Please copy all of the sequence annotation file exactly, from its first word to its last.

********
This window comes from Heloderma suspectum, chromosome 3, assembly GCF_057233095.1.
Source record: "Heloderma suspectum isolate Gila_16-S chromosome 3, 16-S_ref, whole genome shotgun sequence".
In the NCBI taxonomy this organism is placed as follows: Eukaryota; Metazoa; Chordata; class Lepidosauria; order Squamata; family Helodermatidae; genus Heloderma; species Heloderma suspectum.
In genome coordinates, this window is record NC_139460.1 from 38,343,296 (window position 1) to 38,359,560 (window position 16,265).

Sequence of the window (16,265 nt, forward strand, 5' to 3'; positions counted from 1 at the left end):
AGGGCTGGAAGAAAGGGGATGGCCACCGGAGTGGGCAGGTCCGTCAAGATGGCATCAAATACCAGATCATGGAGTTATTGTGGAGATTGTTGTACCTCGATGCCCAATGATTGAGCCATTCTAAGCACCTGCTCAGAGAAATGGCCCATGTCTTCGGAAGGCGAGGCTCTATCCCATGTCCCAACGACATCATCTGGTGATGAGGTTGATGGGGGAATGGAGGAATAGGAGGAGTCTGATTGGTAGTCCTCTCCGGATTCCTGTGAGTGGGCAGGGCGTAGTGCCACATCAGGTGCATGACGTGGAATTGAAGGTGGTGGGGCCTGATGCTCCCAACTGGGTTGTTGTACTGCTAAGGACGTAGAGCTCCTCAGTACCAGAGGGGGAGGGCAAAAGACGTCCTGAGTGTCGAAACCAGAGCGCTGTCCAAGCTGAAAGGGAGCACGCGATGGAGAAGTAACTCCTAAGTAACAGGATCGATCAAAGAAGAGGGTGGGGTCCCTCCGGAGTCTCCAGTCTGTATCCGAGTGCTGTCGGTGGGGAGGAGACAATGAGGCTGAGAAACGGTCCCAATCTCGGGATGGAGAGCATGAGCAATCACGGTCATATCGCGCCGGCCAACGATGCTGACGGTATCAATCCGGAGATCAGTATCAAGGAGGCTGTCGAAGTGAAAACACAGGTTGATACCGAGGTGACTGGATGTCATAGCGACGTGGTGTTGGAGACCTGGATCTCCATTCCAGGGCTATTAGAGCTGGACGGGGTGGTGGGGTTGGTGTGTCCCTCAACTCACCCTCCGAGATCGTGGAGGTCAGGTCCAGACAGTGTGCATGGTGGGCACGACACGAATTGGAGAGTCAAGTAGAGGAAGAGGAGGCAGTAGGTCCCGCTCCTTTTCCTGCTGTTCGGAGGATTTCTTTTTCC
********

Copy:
This window comes from Heloderma suspectum, chromosome 3, assembly GCF_057233095.1.
Source record: "Heloderma suspectum isolate Gila_16-S chromosome 3, 16-S_ref, whole genome shotgun sequence".
In the NCBI taxonomy this organism is placed as follows: Eukaryota; Metazoa; Chordata; class Lepidosauria; order Squamata; family Helodermatidae; genus Heloderma; species Heloderma suspectum.
In genome coordinates, this window is record NC_139460.1 from 38,343,296 (window position 1) to 38,359,560 (window position 16,265).

Sequence of the window (16,265 nt, forward strand, 5' to 3'; positions counted from 1 at the left end):
AGGGCTGGAAGAAAGGGGATGGCCACCGGAGTGGGCAGGTCCGTCAAGATGGCATCAAATACCAGATCATGGAGTTATTGTGGAGATTGTTGTACCTCGATGCCCAATGATTGAGCCATTCTAAGCACCTGCTCAGAGAAATGGCCCATGTCTTCGGAAGGCGAGGCTCTATCCCATGTCCCAACGACATCATCTGGTGATGAGGTTGATGGGGGAATGGAGGAATAGGAGGAGTCTGATTGGTAGTCCTCTCCGGATTCCTGTGAGTGGGCAGGGCGTAGTGCCACATCAGGTGCATGACGTGGAATTGAAGGTGGTGGGGCCTGATGCTCCCAACTGGGTTGTTGTACTGCTAAGGACGTAGAGCTCCTCAGTACCAGAGGGGGAGGGCAAAAGACGTCCTGAGTGTCGAAACCAGAGCGCTGTCCAAGCTGAAAGGGAGCACGCGATGGAGAAGTAACTCCTAAGTAACAGGATCGATCAAAGAAGAGGGTGGGGTCCCTCCGGAGTCTCCAGTCTGTATCCGAGTGCTGTCGGTGGGGAGGAGACAATGAGGCTGAGAAACGGTCCCAATCTCGGGATGGAGAGCATGAGCAATCACGGTCATATCGCGCCGGCCAACGATGCTGACGGTATCAATCCGGAGATCAGTATCAAGGAGGCTGTCGAAGTGAAAACACAGGTTGATACCGAGGTGACTGGATGTCATAGCGACGTGGTGTTGGAGACCTGGATCTCCATTCCAGGGCTATTAGAGCTGGACGGGGTGGTGGGGTTGGTGTGTCCCTCAACTCACCCTCCGAGATCGTGGAGGTCAGGTCCAGACAGTGTGCATGGTGGGCACGACACGAATTGGAGAGTCAAGTAGAGGAAGAGGAGGCAGTAGGTCCCGCTCCTTTTCCTGCTGTTCGGAGGATTTCTTTTTCC